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Kearney labels inconsistent refereeing 'a blight on our game'

Stephen Kearney has taken the ball from Raiders coach Ricky Stuart and run with it, labelling inconsistent refereeing as a "blight on our game", which he partly blames for the Warriors' 12-6 loss to Melbourne on Sunday.

The frustrated Warriors coach talked of key "moments" that cost his side and didn’t need a second invitation when quizzed on several calls by referees Ben Cummins and Jon Stone at Mt Smart Stadium.

There was no more contentious moment than when winger Ken Maumalo had a bullocking run halted by what appeared to be a swinging arm from Storm captain Cameron Smith, who then interrupted the ensuing play-the-ball, only for the ref to rule a knock-on.

"When we talk about moments for us as a footy team, and like I said we weren’t good enough tonight, but there were some moments that the officials didn’t get quite right tonight either and … Ken’s one was a pretty obvious one," he said.

"When we get penalised for leaving our line too early a couple of minutes before the end of the game and [then] we head up and we’re on their try line and by the time we catch the ball, they’re in our face. I’m not making these comments without any vision, I’ve watched it.

"As Ricky would have eluded to the other day, they’re game-changers, they turn the momentum of the game." 

Match Highlights: Warriors v Storm - Round 19, 2018

Like Kearney, Stuart calmly vented his frustration following the controversial awarding of a try to Sharks winger Sione Katoa in Cronulla’s 28-24 win over the Raiders on Friday night.

Asked if he believed the NRL had a genuine problem with officiating, Kearney wasn’t shy in coming forward – with a caveat.

"It’s important we don’t sit here and gloss over the fact we weren’t good enough but they’re under a bit of pressure, the officials, at the moment," he said.

"We got an email at the start of the week [saying] they [the referees] were going to look at the crowding of the play-the-ball and it’s taking too long for guys to get off tackles and I’m watching tonight and thinking, I dunno if they sent themselves that email to themselves?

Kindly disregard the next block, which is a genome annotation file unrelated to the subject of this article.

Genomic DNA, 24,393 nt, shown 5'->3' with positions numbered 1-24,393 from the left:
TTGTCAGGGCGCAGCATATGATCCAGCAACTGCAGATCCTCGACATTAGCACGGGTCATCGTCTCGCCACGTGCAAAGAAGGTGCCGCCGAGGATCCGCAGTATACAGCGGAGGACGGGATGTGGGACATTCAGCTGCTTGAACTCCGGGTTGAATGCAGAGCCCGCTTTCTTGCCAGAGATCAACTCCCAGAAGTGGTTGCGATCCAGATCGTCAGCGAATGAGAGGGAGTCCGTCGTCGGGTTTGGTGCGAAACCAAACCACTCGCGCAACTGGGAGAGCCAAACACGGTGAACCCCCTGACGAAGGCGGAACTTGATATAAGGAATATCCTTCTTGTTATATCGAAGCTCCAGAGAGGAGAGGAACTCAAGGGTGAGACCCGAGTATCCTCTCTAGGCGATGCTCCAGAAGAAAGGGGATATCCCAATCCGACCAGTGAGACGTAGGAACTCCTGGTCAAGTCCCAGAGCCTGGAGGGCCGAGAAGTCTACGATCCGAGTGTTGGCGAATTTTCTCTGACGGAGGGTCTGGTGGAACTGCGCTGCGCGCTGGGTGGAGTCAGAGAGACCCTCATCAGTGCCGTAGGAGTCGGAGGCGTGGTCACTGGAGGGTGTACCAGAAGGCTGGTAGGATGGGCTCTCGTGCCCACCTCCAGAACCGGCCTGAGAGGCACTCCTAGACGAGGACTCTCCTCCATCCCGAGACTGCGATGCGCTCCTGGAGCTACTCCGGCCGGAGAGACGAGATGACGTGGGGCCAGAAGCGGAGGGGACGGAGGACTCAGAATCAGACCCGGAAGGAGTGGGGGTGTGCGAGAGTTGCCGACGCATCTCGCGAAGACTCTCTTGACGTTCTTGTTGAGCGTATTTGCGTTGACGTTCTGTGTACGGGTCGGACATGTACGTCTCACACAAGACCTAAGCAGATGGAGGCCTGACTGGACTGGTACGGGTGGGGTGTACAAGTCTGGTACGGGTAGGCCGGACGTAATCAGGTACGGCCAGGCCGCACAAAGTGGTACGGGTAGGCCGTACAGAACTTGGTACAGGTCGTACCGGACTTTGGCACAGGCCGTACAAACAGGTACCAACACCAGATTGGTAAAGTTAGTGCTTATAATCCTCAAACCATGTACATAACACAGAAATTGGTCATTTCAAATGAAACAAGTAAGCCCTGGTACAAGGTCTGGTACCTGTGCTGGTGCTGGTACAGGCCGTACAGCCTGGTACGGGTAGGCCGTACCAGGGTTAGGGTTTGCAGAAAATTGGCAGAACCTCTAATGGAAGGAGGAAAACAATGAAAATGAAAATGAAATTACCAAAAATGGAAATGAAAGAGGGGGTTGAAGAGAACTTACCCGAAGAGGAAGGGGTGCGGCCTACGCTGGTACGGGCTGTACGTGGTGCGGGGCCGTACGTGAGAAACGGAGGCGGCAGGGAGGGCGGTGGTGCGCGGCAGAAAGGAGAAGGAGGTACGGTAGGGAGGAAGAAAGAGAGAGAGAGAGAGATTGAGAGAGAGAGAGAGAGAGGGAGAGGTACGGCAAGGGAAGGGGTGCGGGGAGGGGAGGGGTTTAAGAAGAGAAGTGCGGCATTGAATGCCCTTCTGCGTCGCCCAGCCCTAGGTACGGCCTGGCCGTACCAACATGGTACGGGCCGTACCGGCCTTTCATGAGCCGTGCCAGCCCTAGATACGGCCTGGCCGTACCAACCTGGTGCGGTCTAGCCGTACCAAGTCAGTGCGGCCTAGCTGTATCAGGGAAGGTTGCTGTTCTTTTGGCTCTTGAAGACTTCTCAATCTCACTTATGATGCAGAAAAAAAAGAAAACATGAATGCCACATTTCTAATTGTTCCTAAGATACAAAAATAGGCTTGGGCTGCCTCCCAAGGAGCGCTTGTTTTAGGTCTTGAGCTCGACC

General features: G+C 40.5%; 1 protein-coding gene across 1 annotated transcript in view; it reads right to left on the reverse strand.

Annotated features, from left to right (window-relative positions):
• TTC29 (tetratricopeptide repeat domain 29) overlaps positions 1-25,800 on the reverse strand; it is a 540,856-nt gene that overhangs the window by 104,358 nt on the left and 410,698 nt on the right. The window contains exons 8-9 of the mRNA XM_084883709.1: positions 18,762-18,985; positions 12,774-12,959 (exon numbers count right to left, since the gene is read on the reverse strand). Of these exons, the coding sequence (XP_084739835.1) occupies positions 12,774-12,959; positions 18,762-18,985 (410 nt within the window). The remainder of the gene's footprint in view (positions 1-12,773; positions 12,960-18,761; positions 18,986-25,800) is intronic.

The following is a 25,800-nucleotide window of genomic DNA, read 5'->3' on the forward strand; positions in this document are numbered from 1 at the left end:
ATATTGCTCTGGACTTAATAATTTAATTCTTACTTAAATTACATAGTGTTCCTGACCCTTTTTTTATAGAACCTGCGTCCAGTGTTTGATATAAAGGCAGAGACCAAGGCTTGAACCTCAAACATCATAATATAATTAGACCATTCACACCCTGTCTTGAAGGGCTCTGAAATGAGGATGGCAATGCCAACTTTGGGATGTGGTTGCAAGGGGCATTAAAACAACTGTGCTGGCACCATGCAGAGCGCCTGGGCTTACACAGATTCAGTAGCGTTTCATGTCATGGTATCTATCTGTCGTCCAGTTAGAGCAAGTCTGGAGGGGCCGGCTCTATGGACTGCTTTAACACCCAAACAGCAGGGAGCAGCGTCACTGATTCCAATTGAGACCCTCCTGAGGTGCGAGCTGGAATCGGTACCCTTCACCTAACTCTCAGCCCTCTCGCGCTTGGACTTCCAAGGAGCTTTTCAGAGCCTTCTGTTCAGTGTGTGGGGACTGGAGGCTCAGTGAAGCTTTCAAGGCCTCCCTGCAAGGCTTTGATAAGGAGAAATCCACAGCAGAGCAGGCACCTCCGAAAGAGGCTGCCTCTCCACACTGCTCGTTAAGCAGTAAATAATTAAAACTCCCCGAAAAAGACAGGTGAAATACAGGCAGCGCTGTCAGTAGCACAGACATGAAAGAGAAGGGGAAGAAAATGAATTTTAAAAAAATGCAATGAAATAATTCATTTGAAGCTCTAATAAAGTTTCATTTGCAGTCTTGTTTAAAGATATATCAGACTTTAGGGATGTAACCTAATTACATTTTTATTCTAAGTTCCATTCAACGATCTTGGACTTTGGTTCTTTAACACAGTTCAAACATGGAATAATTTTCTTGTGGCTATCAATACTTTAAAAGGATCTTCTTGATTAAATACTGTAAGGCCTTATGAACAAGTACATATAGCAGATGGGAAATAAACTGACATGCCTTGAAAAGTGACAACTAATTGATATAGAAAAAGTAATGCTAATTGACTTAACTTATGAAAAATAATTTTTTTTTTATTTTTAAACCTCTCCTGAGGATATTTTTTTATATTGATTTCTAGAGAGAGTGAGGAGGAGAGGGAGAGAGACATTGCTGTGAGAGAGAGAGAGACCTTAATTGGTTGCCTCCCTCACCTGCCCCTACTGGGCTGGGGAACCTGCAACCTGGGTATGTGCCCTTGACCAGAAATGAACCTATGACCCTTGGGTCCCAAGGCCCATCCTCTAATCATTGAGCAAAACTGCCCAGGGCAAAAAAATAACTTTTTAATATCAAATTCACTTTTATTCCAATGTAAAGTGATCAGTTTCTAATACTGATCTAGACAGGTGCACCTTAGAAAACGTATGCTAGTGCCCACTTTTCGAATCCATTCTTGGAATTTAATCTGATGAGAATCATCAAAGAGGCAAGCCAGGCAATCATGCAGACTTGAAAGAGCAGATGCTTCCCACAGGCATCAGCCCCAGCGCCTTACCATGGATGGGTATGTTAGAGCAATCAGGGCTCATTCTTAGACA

"They probably needed to read the email they sent out to everyone else because I thought they [the Storm] were slow peeling off today and that’s what we get confused about as footy clubs. They’re sending out directives and it’s not really [getting through]."

Pressed further on a where the problem lay, Kearney said: “Unfortunately I think they’re being poorly led and I don’t mean that by the referees' boss. When they get a directive at the start of the year, you know, blow the pea out of the whistle, and then 13 rounds into the competition it changes again, again, it’s just about that consistency.

"I do feel for them at the minute but there’s enough smart people in our game at the minute to get it sorted so we need to make sure we do something about it.  I think it’s a bit of a blight on our game. Hopefully, we can resolve it."

Kearney was left to bemoan some poor decision making at key times and a couple of botched tries as the Warriors fell to their fifth home loss in nine matches and to the bottom of the eight behind Brisbane on points differential.

Kearney questions a few decisions in loss to Melbourne

The first missed try, when Mason Lino -  a late replacement for five-eighth Blake Green (ribs) - failed to collect a pass from Maumalo, with the tryline begging, proved a crucial blow as Storm winger Suliasi Vunivalu retorted in the very next set with a try that gave the visitors a 8-6 lead just before halftime that they wouldn’t relinquish.

Warriors centre Solomone Kata then had an early second-half try ruled out for a double movement.

"It’s a double movement, you can’t rewind it. Then again that’s probably one of those moments potentially he probably could have slid over from that close out. That’s a learning for us and Sol wasn’t the only one, there were a couple of other opportunities there that we didn’t quite get right and ultimately you look at the scoreline and that’s what it comes down to.

"I thought some real courageous effort and energy out there but it was probably one of those games that you’d classify as a missed opportunity."

The Warriors don’t return to home turf until Newcastle visit on August 10 and that’s probably a good thing given their home-and-away form.  Now just four points clear of ninth-placed Wests Tigers, the next fortnight away to the Titans next Sunday and the St George Illawarra Dragons (August 4) will be crucial if they are to take momentum into September or indeed make it that far at all.

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